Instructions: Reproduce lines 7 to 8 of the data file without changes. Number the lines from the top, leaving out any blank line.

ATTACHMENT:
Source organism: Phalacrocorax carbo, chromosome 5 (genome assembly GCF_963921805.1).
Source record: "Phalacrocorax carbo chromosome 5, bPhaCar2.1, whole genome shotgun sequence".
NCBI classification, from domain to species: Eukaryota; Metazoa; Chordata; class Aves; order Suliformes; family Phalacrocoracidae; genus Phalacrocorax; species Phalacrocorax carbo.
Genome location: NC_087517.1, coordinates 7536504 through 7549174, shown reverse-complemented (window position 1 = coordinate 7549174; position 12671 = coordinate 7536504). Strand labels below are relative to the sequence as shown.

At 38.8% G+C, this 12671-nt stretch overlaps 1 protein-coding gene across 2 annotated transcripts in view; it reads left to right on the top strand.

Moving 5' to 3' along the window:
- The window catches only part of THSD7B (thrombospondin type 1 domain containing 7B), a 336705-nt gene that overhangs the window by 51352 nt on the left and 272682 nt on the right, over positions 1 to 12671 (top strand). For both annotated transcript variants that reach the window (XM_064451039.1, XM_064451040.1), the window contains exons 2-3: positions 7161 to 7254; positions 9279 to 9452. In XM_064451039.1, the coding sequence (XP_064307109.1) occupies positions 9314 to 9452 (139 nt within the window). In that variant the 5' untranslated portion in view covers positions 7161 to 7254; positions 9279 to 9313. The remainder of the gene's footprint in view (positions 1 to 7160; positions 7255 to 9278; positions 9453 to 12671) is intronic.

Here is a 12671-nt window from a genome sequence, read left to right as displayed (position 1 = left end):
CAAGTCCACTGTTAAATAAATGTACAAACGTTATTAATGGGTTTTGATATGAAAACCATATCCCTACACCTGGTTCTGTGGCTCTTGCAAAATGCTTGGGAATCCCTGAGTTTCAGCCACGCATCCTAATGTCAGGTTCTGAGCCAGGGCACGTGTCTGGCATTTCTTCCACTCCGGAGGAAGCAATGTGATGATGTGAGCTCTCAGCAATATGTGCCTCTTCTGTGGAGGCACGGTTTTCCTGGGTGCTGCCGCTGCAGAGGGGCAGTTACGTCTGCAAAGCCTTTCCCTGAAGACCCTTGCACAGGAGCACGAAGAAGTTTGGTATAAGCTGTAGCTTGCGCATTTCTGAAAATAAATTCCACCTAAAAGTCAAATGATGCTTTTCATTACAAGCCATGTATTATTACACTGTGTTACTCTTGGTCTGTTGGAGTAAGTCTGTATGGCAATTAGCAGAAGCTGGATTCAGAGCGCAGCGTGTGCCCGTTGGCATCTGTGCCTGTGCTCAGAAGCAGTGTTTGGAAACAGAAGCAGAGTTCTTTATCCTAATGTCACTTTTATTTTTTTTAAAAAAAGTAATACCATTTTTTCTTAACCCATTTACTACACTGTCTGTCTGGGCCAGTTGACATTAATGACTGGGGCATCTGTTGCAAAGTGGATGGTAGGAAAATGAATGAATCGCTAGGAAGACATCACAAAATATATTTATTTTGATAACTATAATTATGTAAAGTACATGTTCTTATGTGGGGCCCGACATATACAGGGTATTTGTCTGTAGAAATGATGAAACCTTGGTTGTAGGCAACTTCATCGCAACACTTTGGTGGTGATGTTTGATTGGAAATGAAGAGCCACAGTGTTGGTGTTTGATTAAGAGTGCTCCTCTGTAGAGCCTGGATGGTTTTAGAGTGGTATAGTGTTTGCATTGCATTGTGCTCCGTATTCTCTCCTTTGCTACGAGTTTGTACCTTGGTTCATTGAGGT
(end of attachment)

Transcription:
- The window catches only part of THSD7B (thrombospondin type 1 domain containing 7B), a 336705-nt gene that overhangs the window by 51352 nt on the left and 272682 nt on the right, over positions 1 to 12671 (top strand). For both annotated transcript variants that reach the window (XM_064451039.1, XM_064451040.1), the window contains exons 2-3: positions 7161 to 7254; positions 9279 to 9452. In XM_064451039.1, the coding sequence (XP_064307109.1) occupies positions 9314 to 9452 (139 nt within the window). In that variant the 5' untranslated portion in view covers positions 7161 to 7254; positions 9279 to 9313. The remainder of the gene's footprint in view (positions 1 to 7160; positions 7255 to 9278; positions 9453 to 12671) is intronic.

Here is a 12671-nt window from a genome sequence, read left to right as displayed (position 1 = left end):